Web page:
When you hear the word “Therapy,” what do you think of? Some people might think that the word “therapy” refers to talking to a therapist about your problems or going to a therapist to fix a relationship issue. Others might associate that word “Therapy” with a hospital and how one would us therapy as a means to rehabilitate their body from a serious injury. But do you ever think about horses when you hear the word “Therapy”? Did you know that horses can be used as a therapeutic tool too? Equine therapy is a program that uses horses, as a therapeutic outlet, to help people with mental disabilities, physical disabilities, as well as using them for teens-at-risk programs. The benefits of therapeutic riding are extensive and has been the result of miraculous miracles for centuries!
Therapeutic horseback riding has been implemented for years and can be dated back to the 17th century! The term originated from Germany in reference to orthopedic dysfunctions. This type of horse therapy was documented as being used for gout, scoliosis, and neurological disorders. One of the first people to invent the therapeutic riding technique was Lis Hartel. Hartel lived in Denmark and suffered from polio. Because of the Polio, Hartel was paralyzed in both of her legs from the knee down. With the help of therapeutic riding, Hartel was able to conquer her disease and move on to win the silver medal in the 1952 Olympic Games for Dressage riding!
How It Works:
Horseback riding demands the use of multiple muscle groups to function at the same time. For example riding takes a lot of core muscles, as well as leg muscles. When a person with a physical or mental disability learns to ride a horse, they are being taught how to use and control their different muscle groups. By implementing different games and activities while the rider is on horseback, the rider is learning how to use these different muscle sections and learning how to strengthen his/her body. By sitting on top of the horse and riding, the rider is improving his core muscles by learning how to balance in the saddle. By learning how to steer, the rider is learning how to control their hands and strengthening their grasp by holding the reins. By using their legs to help steer the horse and balance, the rider is strengthening their legs and gaining more flexibility in the hips.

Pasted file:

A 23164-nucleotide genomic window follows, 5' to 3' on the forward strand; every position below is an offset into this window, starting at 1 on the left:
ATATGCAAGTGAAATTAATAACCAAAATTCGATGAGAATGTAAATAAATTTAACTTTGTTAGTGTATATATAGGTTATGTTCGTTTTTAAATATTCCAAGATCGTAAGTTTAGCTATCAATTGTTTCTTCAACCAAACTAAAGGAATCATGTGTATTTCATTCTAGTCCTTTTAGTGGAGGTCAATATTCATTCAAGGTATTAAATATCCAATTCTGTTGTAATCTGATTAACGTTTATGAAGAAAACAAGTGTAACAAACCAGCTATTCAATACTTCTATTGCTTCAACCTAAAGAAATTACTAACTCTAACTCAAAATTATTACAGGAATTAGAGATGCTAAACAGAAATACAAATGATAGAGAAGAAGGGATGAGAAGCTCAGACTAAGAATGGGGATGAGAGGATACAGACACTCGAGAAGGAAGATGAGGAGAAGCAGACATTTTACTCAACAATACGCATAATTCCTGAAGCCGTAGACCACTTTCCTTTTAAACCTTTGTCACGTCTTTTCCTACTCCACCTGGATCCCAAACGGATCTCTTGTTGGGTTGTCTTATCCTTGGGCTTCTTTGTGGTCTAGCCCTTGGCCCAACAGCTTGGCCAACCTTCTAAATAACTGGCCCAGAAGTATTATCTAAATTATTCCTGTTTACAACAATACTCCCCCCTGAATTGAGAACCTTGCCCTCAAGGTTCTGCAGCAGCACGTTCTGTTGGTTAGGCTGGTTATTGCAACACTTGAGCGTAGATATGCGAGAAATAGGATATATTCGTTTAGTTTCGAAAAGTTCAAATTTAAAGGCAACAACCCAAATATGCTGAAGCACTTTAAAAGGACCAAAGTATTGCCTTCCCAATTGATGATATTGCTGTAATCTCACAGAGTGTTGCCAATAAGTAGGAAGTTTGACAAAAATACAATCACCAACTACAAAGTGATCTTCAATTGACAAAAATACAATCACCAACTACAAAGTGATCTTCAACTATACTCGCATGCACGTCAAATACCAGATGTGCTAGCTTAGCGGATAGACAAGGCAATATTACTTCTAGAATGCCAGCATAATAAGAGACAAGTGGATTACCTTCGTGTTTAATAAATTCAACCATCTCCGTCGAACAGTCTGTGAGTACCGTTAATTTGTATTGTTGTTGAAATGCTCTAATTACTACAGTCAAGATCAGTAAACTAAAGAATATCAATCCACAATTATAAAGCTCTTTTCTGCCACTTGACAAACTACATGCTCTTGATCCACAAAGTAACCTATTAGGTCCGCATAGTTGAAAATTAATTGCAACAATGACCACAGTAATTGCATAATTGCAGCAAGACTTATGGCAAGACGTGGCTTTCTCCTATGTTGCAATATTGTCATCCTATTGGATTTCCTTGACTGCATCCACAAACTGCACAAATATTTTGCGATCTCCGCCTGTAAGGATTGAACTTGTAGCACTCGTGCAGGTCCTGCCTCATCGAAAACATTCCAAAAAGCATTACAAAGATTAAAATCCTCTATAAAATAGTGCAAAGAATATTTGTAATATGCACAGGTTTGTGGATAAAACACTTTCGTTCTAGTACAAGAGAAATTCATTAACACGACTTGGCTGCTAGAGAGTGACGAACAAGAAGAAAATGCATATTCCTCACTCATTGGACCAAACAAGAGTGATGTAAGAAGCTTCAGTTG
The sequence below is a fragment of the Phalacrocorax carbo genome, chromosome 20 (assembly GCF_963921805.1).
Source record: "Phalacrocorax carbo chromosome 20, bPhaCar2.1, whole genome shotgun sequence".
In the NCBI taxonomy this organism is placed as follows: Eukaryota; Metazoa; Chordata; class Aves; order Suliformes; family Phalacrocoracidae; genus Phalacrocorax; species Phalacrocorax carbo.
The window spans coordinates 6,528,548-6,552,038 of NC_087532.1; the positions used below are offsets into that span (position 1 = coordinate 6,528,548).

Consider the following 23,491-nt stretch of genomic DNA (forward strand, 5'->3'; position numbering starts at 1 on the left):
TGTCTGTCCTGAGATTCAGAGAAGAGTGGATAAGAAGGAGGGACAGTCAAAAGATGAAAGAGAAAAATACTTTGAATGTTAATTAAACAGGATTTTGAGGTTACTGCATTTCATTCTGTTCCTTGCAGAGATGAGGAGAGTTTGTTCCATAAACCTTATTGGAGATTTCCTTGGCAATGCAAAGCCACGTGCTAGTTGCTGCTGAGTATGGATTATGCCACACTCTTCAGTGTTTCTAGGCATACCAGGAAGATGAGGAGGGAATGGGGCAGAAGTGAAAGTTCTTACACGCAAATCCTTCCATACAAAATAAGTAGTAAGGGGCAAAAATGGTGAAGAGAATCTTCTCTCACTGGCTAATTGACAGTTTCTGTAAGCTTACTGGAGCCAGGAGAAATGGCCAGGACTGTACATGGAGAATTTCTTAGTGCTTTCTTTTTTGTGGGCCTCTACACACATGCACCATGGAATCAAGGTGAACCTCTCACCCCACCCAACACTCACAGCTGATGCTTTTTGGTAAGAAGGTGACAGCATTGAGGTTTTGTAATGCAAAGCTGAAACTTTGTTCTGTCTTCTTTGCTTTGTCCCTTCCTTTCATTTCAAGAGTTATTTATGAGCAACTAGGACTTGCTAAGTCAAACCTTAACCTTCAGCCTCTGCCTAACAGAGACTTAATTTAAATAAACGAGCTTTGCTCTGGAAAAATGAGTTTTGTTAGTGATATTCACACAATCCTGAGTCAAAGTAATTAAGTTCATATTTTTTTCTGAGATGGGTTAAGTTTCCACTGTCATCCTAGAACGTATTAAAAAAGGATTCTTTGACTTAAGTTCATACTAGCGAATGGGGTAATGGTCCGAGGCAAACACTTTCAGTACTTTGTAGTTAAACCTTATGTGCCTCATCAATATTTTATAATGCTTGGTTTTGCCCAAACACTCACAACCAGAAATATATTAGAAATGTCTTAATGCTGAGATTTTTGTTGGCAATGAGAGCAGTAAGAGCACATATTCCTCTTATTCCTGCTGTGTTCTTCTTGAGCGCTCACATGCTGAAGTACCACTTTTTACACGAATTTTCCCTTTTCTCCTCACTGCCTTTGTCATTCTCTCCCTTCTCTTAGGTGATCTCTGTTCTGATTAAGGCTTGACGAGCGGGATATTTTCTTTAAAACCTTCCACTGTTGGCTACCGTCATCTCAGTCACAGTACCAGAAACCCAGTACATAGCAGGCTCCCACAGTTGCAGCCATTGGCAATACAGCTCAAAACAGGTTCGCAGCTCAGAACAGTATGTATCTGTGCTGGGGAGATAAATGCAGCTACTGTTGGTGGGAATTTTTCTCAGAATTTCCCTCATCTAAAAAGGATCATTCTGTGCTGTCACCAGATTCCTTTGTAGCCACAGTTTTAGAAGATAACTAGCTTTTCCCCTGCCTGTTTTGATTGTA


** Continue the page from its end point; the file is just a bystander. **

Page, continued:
The benefits of the therapeutic riding program differ from person to person. The results of the benefits that are gained for each rider depend on the severity of the disability, the connection between horse and rider, the type of disability they have, and if they have the support system/motivation to get them through and complete the riding program. Some of the physical benefits that can be obtained through therapeutic horseback riding include:
- Improved muscular control
- Improved gross and fine motor skills
- Improved postural control
- Improved balance and muscle strength
- Improved coordination and reflexes
- increased range of motion in joints
Psychological Benefits Include:
- Improved self- confidence
- Stress reduction
- Emotional control
- Self- discipline
- Development of patience
Some of the most common disabilities found in therapeutic riding are Autism, Cerebral palsy, mental retardation, multiple sclerosis, muscular dystrophy, and orthopedic conditions. With the help of therapeutic riding, kids and adults with disabilities can learn to gain control over their lives again. They can learn how to have better control over their muscles, sit by themselves, be able to use their hands, use their legs, and have a better outlook on life! Horses give people confidence. And when they have confidence, they are going to feel better about themselves and have a more positive attitude towards life. Equine therapy doesn’t just help to improve the rider’s body physically, it also helps to improve the rider mentally as well. A happy rider, equals a happy mind!